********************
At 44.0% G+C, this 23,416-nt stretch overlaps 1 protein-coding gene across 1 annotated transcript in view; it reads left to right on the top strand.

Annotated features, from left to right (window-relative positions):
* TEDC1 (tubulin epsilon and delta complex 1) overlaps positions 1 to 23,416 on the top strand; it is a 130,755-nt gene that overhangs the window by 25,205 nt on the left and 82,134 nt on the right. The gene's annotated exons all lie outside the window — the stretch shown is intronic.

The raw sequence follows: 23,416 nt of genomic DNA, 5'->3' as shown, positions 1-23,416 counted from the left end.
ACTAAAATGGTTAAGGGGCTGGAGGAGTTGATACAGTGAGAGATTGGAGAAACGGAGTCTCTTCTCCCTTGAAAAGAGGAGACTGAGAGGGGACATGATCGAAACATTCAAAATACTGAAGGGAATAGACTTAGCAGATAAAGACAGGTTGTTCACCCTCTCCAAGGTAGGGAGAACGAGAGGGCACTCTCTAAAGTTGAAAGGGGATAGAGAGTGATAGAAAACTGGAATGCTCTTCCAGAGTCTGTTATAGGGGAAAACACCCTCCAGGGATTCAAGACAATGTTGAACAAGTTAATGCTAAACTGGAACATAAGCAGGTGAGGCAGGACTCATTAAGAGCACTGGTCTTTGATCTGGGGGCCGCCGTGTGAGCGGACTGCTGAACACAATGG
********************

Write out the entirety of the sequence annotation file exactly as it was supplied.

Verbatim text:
At 44.0% G+C, this 23,416-nt stretch overlaps 1 protein-coding gene across 1 annotated transcript in view; it reads left to right on the top strand.

Annotated features, from left to right (window-relative positions):
* TEDC1 (tubulin epsilon and delta complex 1) overlaps positions 1 to 23,416 on the top strand; it is a 130,755-nt gene that overhangs the window by 25,205 nt on the left and 82,134 nt on the right. The gene's annotated exons all lie outside the window — the stretch shown is intronic.

The raw sequence follows: 23,416 nt of genomic DNA, 5'->3' as shown, positions 1-23,416 counted from the left end.
ACTAAAATGGTTAAGGGGCTGGAGGAGTTGATACAGTGAGAGATTGGAGAAACGGAGTCTCTTCTCCCTTGAAAAGAGGAGACTGAGAGGGGACATGATCGAAACATTCAAAATACTGAAGGGAATAGACTTAGCAGATAAAGACAGGTTGTTCACCCTCTCCAAGGTAGGGAGAACGAGAGGGCACTCTCTAAAGTTGAAAGGGGATAGAGAGTGATAGAAAACTGGAATGCTCTTCCAGAGTCTGTTATAGGGGAAAACACCCTCCAGGGATTCAAGACAATGTTGAACAAGTTAATGCTAAACTGGAACATAAGCAGGTGAGGCAGGACTCATTAAGAGCACTGGTCTTTGATCTGGGGGCCGCCGTGTGAGCGGACTGCTGAACACAATGG